Medical devices, and combination products, are typically targeted at therapeutic areas with large patient populations, so recruitment is fairly straightforward. Usability studies recruit participants from groups of representative users, commonly from;
- Healthy, able bodied adults,
- People with Type II Diabetes,
- People with Rheumatoid Arthritis,
- Non-specialist Healthcare Professionals.
Key aspects of the study design must be tailored to the representative users and adequate to deliver a sound piece of development;
- Participant informed consent,
- Study design ethics,
- Participant data protection and anonymisation,
- IRB or Ethics committee review, where required.
And of course, design the study to provide the maximum feasible insight into the device design, Use Errors, and risk mitigations, gathering data that can be directly related to design inputs and envisaged design outputs, all whilst ensuring the cognitive burden upon participants is appropriate.
Developing a medical device for a challenging user group
There are additional challenges when you’re developing a medical device for an unusual or complex group of users. The picture is further complicated when you’re developing a medical device that is intended for use by several, disparate, user groups.
Specific additional requirements arise for study design, when the user groups include;
- Minors (i.e. people under the legal age of majority), either as a discrete and separate user group or as a sub-group,
- Vulnerable adults,
- Disease groups with extremely low incidence, or
- Specific specialisms of healthcare.
When you’re considering designing a Usability study for a device for these user groups, consider how you’ll address;
- Recruitment of the participant and their parent/guardian,
- Identifying a study centre (or centres) located where there is a sufficiently large pool to recruit from. Achieving adequate participant numbers often results in conducting your study across multiple centres,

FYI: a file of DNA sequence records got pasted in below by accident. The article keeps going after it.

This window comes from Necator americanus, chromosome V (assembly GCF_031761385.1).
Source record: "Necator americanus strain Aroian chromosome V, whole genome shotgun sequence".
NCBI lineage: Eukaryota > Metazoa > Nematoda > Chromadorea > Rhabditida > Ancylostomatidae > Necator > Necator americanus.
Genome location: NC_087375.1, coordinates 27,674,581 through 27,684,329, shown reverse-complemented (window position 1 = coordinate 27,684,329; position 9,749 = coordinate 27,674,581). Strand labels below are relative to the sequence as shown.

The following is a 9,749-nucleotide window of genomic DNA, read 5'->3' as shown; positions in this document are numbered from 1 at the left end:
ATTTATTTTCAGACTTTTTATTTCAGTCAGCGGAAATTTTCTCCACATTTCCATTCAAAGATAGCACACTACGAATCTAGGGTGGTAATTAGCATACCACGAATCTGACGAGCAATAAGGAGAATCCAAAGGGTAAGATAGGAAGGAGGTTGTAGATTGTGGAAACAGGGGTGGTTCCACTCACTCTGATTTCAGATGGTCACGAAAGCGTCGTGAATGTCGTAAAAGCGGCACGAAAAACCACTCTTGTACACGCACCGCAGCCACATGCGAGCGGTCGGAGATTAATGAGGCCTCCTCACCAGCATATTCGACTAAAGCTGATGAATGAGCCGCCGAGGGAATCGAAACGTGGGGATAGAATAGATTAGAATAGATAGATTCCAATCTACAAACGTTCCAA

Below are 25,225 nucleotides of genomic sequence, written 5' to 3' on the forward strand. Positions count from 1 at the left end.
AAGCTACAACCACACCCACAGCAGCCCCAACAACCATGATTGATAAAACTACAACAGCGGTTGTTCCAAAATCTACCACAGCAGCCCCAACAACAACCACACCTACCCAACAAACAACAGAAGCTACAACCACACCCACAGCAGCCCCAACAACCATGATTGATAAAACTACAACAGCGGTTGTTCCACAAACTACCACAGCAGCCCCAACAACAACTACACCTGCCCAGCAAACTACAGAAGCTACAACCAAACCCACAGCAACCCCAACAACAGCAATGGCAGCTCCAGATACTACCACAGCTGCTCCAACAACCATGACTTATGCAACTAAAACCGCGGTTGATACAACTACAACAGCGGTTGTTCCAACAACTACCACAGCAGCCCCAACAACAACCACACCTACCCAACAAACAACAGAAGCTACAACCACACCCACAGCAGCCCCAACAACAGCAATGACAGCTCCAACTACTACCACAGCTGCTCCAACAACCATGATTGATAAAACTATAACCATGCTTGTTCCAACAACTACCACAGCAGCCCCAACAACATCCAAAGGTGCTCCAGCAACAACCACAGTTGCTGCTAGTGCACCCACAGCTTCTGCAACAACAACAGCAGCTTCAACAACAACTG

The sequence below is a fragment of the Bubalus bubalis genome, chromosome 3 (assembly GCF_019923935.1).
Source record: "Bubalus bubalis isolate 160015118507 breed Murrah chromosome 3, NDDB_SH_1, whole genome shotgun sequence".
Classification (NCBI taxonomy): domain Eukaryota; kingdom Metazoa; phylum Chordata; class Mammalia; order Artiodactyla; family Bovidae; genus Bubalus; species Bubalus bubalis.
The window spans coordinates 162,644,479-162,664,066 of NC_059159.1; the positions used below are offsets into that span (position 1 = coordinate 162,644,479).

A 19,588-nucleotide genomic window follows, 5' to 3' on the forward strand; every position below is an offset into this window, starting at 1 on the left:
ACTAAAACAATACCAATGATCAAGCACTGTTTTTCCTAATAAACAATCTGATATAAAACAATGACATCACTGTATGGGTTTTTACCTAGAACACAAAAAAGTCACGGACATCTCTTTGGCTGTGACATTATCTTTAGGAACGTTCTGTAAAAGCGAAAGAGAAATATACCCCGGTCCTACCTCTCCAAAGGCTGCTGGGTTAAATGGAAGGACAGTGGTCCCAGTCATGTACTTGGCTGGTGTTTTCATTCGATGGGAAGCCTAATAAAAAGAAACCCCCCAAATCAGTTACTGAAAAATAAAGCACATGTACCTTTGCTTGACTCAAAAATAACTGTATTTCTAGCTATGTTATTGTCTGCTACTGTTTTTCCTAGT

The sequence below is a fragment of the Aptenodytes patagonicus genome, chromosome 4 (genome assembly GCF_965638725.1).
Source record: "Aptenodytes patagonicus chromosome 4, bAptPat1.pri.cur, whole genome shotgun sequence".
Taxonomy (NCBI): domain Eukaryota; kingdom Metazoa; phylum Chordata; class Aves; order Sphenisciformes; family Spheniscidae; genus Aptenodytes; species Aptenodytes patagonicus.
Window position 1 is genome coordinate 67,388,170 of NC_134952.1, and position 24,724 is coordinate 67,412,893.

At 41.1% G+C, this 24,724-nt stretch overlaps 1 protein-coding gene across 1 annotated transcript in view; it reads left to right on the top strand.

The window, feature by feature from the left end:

- Working with a recruitment partner that can adapt to the unique challenges these groups present,
- Consent and involvement of someone with parental responsibility in the study,
- Design of study documentation to ensure both the carer and participant are able to give informed consent based upon information that is understandable to them,
- Identifying study facilities that are suitable for the particular needs of your participants (e.g. venue and study room access).
For low incidence disease groups, evaluate the number of participants you’d want for a study against the numbers of people, in the chosen country, who are likely to fit the anticipated inclusion criteria. This will guide your thinking about how many people are needed/can participate in your Usability study, forming part of your rationale for the study design. You may even decide to hold the study in another country than originally envisaged, to get sufficient participants involved.
Evaluating external support
Often, development teams look for external support to Usability study design, execution or reporting. If your project is in that situation, it would be sensible to include some or all of the considerations we’ve mentioned, in your discussions with potential suppliers, particularly for complex study requirements.
Answers to these questions will help you select the optimum support package to ensure you get the most out of the study.
Benefit from our experience
We have undertaken a number of studies that involved challenging user groups like those described above, both in the UK and North America.
As a result, we have developed strong relationships with expert recruiters and study facilities across the UK, East Coast USA, Midwest USA, Canada. These organisations understand the specific requirements and constraints, to support successful formative and validation studies for our clients.
Perhaps your development project involves an unusual or challenging user group demographic? Get in touch today for support in delivering a Usability programme and studies that meet your requirements from the start.